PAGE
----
yesterday evening, I said that Nick and I wanted to put aside party


differences and work together Coalition government was not kind


to Nick Clegg and his party. Forcing them to go back on some key


policies like cutting tuition fees. And forcing this out


of the party leader. We made a pledge.


We didn't stick to it. Come election night in 2015,


things were looking pretty bad. And so it turned out with the party


dropping from 57 MPs to just eight. Key figures like former


leader Charles Kennedy and Business Secretary Vince Cable


were booted out overnight, He had little choice


but to resign as leader. Clearly, the results


have been immeasurably more crushing and unkind


than I could ever have feared. For that, of course,


I must take responsibility. Therefore, I announce


I will be resigning as leader He eventually handed over to this


man, Tim Farron, whose job it now is to give his party


the Parliamentary boost it That was at rattle through the Lib


Dems fortunes. Let's talk to Baroness Susan Kramer,


a Liberal Democrat peer We're joined by two voters who say


they felt "let down" by the Lib Dems the last time they


were in government. Jess Bowyer voted for


the Lib Dems in 2010 after their promise to abolish


university tuition fees. Now, she says there's no point


in the Lib Dems having good policies Kate Pearson voted for


the Lib Dems in 2010. She says she was "seduced"


by Nick Clegg's charm, but was horrified after


the coalition government. Kate, you were seduced, but then


horrified, what happened? I don't knowment like millions of voters


across the country I watched Nick Clegg in the debates. He seemed to


be the kind of person that I could trust. What were you basing that on?


I live in leafy Kent. A vote for Labour seemed like a wasted vote and


I didn't have a huge amount for Gordon Brown as the leader at that


point. I had always been voting for the Labour Party until that point


and Nick Clegg seemed to be saying nothing but things that I agreed.


There was the hashtag trending, "I agree with Nick." So I gave him my


vote and frankly, was sat in a mask of horror two days later when he


stood in the Rose Garden next to David Cameron and they acted like


best of friends. I spent five years feeling nauseous that my vote in


some way had given value I hadation to the austerity cuts, and the work


capability assessments and the tuition fees and all the other


ghastly things, rising foodbanks and everything and I just felt as if my


vote had given legitimacy to that. I also felt that the Conservative side


of the coalition were doing it because they believed it was right


and I might dishave disagreed, but they were doing it because they


thought it was right and the Liberal Democrats knew that what they were


doing was wrong and they were doing it anyway because they wanted to


stay in power. Well, let's bring in Jess. You felt let down as well.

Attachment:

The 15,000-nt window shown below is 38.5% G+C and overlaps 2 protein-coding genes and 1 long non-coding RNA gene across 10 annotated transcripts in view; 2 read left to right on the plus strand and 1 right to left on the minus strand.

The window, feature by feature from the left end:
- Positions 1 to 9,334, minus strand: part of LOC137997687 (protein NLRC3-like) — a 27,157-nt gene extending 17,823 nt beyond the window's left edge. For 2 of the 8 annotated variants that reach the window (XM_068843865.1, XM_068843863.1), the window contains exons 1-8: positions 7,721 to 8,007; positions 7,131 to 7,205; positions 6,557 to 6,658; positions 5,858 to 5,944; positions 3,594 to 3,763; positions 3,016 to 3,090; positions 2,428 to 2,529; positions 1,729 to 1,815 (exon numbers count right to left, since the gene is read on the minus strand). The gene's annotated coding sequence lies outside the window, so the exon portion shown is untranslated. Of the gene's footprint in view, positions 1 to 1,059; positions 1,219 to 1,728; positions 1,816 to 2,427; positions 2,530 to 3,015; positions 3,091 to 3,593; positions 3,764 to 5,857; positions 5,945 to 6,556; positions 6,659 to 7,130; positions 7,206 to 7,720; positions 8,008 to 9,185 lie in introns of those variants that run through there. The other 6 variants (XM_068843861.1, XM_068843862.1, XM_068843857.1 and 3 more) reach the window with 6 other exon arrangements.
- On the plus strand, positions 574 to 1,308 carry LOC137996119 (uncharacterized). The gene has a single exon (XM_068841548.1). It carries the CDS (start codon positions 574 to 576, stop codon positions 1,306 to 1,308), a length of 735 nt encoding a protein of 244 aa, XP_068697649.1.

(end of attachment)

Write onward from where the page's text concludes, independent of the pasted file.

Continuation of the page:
Tell us why? I voted Lib Dem because I grew up in a Tory-Lib Dem marginal


in Devon and it was very clear you voted Lib Dem to stop the Tories. I


was attracted to the Lib Dems because you know I was 18. It was my


first election. They billed themselves as the party of young


voters, with pledges on tuition fees and that was really attractive to


me. So, it was, it was a huge shock to find, you know, two days later


them going into power with the Conservatives in capitulating on


everything that they claimed to have stood for. The tuition fees for you,


was what, that was the final straw, was it? It was one of the big things


and I think tuition fees has become kind of emblematic with regards to


perceived Lib Dem failures, but for me it is more about the austerity


programme. We have had rises in child poverty, in homelessness and


desmation of the Welfare State and the NHS, all of which have been


facilitate bid the coalition Government and probably wouldn't


have happened without the Lib Dems. So, Susan, how do you feel when you


hear the Lib Dem voters talking like that? I suspect I will never win


back Jess or Kate and I'm sad about that. They are representative of a


lot of people. I'm sad about that. If we go back and look at the


coalition, we need to look forward, but I wouldn't change going into


coalition. I think people have forgotten the fragility of the


economy and the crisis that we faced at that point in time and if we


hadn't had a Government that had a majority to deliver in Parliament,


we would, I mean, the damage that would have happened to people with


their job losses, the collapse in communities, we have seen that in


the past and to have decided, it's good for our party to stay out, but


I'll let this happen to people, I couldn't have done that. So, I


understand the anger. I would ask them not to forget the good things


we did in Government, much of which have been claimed by the


Conservatives, but there are 23 million people who used to pay


income tax and don't. Pupil premium made a fantastic difference in


schools, the der ter ration in the NHS, you can see comes after the


coalition. We managed to hold the frontline services to a very


significant degree during that period. We stemmed the Tories from


savage cuts in welfare which you saw coming as soon as we were no longer


there. There were a lot of things we did. Equal marriage. There were all


kinds of things that were important in that period that I'm proud of,


but not everything, we were the smaller party in a coalition and the


reality, you do a programme for when you're in Government, but that means


you think you're going to be the Government. We were part of a


coalition. Let's see what Jess and Kate think. The bits that Susan is